Flight attendants reveal their worst passengers

I was not interviewed for this News.com.au article, by Kate Schneider, but the quotes from me were taken from my GALLEY GOSSIP flight attendant pet peeve posts….

If you’ve left the door open while peeing, if you listen to music while they try to talk to you or if you’ve tried to grab a seat in the crew rest area – then flight attendants hate you.

Flight attendants from around the world have broken their silence to reveal the things that passengers do that really gets under their skin.
While Kevin Rudd’s alleged angry outburst at a flight attendant and Naomi Campbell’s infamous cabin catfight have hit the headlines, it’s these everyday annoyances that really get their goat.

You leave the door wide open when you pee.

“One of the most annoying things passengers do is not closing the lavatory door,” celebrity flight attendant David Holmes from Southwest Airlines said.

You double order your drinks.“Asking one flight attendant for a drink and before they get back with it, asking another flight attendant for the same drink, is bad news,” Bethany Burke, a flight attendant from Florida, US, said.

You tap flight attendants on the shoulder to get their attention.

“Passengers tap me to get my attention but then don’t give me eye contact when talking to me,” Mr Holmes said.

“Passengers wouldn’t take off their headsets when I asked them if they wanted food or drink,” ex-hostie Susan, who worked for Qantas for over 20 years, said.

“When I ask passengers if they’d like something to drink, three times out of five the response will be ‘Wha?’ And that’s a ‘wha’ without the ‘T’,” Heather Poole, flight attendant for a major US carrier, said.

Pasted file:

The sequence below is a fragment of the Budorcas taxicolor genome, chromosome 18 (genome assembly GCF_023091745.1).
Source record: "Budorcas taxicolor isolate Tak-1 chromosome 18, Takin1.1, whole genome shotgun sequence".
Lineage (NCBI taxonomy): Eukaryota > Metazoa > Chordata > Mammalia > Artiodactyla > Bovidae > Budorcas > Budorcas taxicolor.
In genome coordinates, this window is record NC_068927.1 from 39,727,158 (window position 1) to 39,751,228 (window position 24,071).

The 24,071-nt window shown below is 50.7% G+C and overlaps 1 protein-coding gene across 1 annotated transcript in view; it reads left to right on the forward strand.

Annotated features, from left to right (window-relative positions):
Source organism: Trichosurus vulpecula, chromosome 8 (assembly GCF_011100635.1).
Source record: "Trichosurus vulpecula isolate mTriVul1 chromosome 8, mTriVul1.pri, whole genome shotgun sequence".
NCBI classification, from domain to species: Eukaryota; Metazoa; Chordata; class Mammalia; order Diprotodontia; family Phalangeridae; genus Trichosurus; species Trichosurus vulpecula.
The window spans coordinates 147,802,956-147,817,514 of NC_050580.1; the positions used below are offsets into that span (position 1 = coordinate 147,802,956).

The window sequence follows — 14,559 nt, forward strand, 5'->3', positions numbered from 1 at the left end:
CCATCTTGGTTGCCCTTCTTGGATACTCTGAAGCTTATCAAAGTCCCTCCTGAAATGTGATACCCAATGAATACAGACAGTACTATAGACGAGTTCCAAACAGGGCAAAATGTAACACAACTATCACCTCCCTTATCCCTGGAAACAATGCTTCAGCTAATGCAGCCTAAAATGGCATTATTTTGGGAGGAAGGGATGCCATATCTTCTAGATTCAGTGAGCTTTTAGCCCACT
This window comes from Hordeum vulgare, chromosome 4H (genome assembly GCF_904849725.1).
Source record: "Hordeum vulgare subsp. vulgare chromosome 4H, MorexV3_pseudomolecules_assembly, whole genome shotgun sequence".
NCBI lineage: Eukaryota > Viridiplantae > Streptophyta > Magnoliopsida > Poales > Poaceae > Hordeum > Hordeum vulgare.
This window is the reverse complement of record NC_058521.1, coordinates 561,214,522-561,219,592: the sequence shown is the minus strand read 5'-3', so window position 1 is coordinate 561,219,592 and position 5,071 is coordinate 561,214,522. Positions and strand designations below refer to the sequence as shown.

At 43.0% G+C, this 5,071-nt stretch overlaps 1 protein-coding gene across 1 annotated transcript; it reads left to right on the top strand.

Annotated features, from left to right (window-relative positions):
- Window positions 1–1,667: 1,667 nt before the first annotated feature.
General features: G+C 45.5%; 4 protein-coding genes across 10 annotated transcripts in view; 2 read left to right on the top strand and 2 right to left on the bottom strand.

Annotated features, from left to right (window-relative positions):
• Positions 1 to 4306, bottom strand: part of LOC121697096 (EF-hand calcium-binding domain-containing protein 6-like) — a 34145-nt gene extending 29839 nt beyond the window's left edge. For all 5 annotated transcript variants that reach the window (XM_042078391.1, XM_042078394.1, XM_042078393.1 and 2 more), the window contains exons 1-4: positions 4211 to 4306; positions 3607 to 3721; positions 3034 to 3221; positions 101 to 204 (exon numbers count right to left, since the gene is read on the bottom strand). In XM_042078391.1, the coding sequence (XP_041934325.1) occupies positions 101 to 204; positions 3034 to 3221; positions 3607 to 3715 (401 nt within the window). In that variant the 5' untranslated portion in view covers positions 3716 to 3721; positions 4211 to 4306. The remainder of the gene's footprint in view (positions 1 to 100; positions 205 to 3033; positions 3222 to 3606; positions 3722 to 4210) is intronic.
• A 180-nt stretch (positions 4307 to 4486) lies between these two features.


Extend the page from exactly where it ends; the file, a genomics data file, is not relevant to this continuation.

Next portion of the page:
“‘Something to drink?’ I’ll ask again, and while I ask this question I find myself wondering why you haven’t taken off the iPod or those giant Bose noise cancellation headsets covering your ears when you see me standing at your row.”

You stuff your bag to breaking point and then ask for help to stow it away.

“The worst is when people bring a heavy bag onboard, then tell me that they can’t lift it overhead because of a bad back,” Mrs Burke said.

“Lifting your bag into the overhead bin is not, nor has it ever been, part of my job description. Honestly, I don’t know what bothers me more, the fact that a passenger will come on-board and expect me to lift their bag, or the fact that they actually get upset when I won’t lift the bag,” Mrs Poole said.




  1. I admire your courage on being a flight attendant. Everytime a plane hits turbulence, I want to hug a an attendant and ask them to make me feel better! I'm a traveller / travel blogger with a recently-developed flying anxiety (i'm a late bloomer).
    In light of the Air France crash, do you ever get worried about crashes? Do they teach you stats in flight school so to ease your mind (questions) about the perils of flying? Sorry…I'm really traumatized by this Air France incident!

  2. Very interesting entry! And I am also interested in Jen Laceda's questions, I ask myself the same.

  3. I also hate it when, coming through with the meal cart, the question I ask is, "Would you like ham or turkey?" which eventually gets whittled down to "ham or turkey" and passengers reply (without even looking at you) "Yes" (OK, which one?) or "diet coke" (since I clearly am stocked with cups if they would bother to look up from their iPods). I want to yank the earbuds out of their ears and make them smile back at me.

  4. Does it also happen that when you ask passengers about something they just ignore and don't reply?

    One of my comments on a previous entry still awaits your attention madame.

  5. Ironic that the picture they (news.com.au) chose shows an Air Francce flight attendant. Wonder if they have noticed that?

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